Geology and minerals guidance
Rocks, and landforms from the last Ice Age, are an important part of Scotland's nature and landscapes.
These rocks and landforms can be lost through activities ranging from large scale quarrying to ground levelling and small scale excavation. They can also become obscured, through burial under new roads, tracks, pipelines, housing, landfill, landscaping or excavation debris, or by safety netting, trees or coastal and river flood defences.
Many of our most vulnerable rock exposures are within disused quarries. The after use of disused quarries can lead to the loss of rock exposure valuable for research and education. The disposal of waste is a common and damaging after use. However, more often than not, a compromise can be reached, whereby an old quarry can be partially infilled, allowing the retention of part of the rock face for educational and scientific use. Forethought, consultation and careful planning can help avoid such problems.
To avoid obscuring or damage, houses, pipelines, roads or other structures should be sited sympathetically with respect to local rocks and landforms, avoiding key features. When building taller structures such as houses, it is important not to 'fragment' an area of interest by obscuring the line of site between individual rock outcrops or landform features. Landscaping and particularly tree planting should also avoid fragmenting areas of interest, or obscuring or altering landforms. Planted trees or shrubs should be at least 10m from outcrops. Where safety netting or flood defences are necessary, it is often possible to minimise damage to rock and landform features through early consultation.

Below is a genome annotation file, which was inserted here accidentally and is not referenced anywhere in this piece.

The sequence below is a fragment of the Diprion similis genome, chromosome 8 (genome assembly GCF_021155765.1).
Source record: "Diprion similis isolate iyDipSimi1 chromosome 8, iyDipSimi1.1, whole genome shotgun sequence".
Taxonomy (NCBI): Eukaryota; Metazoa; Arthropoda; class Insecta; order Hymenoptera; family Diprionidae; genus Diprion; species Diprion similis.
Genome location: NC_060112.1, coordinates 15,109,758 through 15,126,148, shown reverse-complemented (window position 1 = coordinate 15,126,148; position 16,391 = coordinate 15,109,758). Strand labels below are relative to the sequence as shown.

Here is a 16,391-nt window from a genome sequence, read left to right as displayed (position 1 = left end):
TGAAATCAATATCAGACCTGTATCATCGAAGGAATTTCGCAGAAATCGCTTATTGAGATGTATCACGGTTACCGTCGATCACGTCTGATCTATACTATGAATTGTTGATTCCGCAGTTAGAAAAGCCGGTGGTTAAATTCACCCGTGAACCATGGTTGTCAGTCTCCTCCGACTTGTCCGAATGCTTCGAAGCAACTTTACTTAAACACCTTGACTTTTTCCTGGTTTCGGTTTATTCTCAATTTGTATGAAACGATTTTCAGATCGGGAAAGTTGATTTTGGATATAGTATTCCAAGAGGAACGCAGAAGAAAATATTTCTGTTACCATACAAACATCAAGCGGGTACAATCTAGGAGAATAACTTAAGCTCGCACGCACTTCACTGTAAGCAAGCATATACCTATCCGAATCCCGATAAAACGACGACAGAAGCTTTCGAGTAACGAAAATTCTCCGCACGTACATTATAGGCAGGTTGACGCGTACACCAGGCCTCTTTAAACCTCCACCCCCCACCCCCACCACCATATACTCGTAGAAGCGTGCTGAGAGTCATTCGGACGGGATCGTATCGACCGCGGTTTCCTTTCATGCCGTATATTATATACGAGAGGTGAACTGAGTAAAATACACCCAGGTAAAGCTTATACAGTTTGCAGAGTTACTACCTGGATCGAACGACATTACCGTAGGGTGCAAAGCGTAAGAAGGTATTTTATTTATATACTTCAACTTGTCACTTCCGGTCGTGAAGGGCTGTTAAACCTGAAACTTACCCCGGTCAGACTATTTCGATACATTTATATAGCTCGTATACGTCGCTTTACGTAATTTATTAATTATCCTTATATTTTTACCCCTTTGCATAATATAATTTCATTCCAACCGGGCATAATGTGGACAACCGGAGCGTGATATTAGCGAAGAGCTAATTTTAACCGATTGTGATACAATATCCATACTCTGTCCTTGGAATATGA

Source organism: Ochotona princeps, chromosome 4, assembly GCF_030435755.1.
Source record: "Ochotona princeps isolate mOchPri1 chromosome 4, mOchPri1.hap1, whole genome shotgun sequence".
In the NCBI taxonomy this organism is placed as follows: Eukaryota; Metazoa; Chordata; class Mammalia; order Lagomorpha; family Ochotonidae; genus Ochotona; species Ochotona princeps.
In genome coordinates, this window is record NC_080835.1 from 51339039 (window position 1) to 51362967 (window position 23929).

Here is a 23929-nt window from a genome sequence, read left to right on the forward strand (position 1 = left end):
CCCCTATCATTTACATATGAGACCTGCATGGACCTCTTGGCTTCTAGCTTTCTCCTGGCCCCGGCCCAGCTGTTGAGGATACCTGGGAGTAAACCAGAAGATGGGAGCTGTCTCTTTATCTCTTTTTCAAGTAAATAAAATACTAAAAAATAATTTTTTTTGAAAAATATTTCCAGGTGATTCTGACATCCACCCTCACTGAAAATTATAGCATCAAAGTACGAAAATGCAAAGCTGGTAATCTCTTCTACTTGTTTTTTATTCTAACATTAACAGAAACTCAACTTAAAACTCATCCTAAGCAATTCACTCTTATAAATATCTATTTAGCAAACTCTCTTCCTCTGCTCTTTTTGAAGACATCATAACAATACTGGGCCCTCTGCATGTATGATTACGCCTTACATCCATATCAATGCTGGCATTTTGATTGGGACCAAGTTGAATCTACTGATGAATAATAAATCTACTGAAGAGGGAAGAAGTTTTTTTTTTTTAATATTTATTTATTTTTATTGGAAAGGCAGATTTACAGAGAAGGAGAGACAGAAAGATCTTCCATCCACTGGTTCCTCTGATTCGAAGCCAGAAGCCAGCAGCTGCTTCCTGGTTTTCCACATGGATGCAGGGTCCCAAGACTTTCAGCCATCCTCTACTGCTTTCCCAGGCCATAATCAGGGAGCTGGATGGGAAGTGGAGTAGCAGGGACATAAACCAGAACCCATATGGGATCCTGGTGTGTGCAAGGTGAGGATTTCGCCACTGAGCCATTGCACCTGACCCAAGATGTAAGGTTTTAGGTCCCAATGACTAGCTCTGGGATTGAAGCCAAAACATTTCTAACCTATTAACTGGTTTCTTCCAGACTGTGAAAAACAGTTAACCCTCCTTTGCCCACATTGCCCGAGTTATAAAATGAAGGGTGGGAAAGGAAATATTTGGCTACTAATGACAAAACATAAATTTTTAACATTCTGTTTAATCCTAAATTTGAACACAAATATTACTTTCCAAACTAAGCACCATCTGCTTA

What we can do to help
We can provide advice and guidance on assessing the impacts of your project or development on the rocks, landforms and mineral resources, particularly where these are within protected areas. As a starting point, get in touch with your local Scottish Natural Heritage office for help in assessing the environmental impacts of your project or development.
We have published reports on the following topics which you may find helpful:
- Mineral Extraction in Quaternary Landforms and Deposits (Information and Advisory Note 40)
- Restoration and Management of Mineral Extraction Sites in Quaternary Landforms and Deposits (Information and Advisory Note 41)
- Engineering methods for Scottish gravel bed rivers (Scottish Natural Heritage Review Report 47)
- Minerals and the Natural Heritage in Scotlands Midland Valley
Last updated on Friday 12th February 2016 at 11:52 AM. Click here to comment on this page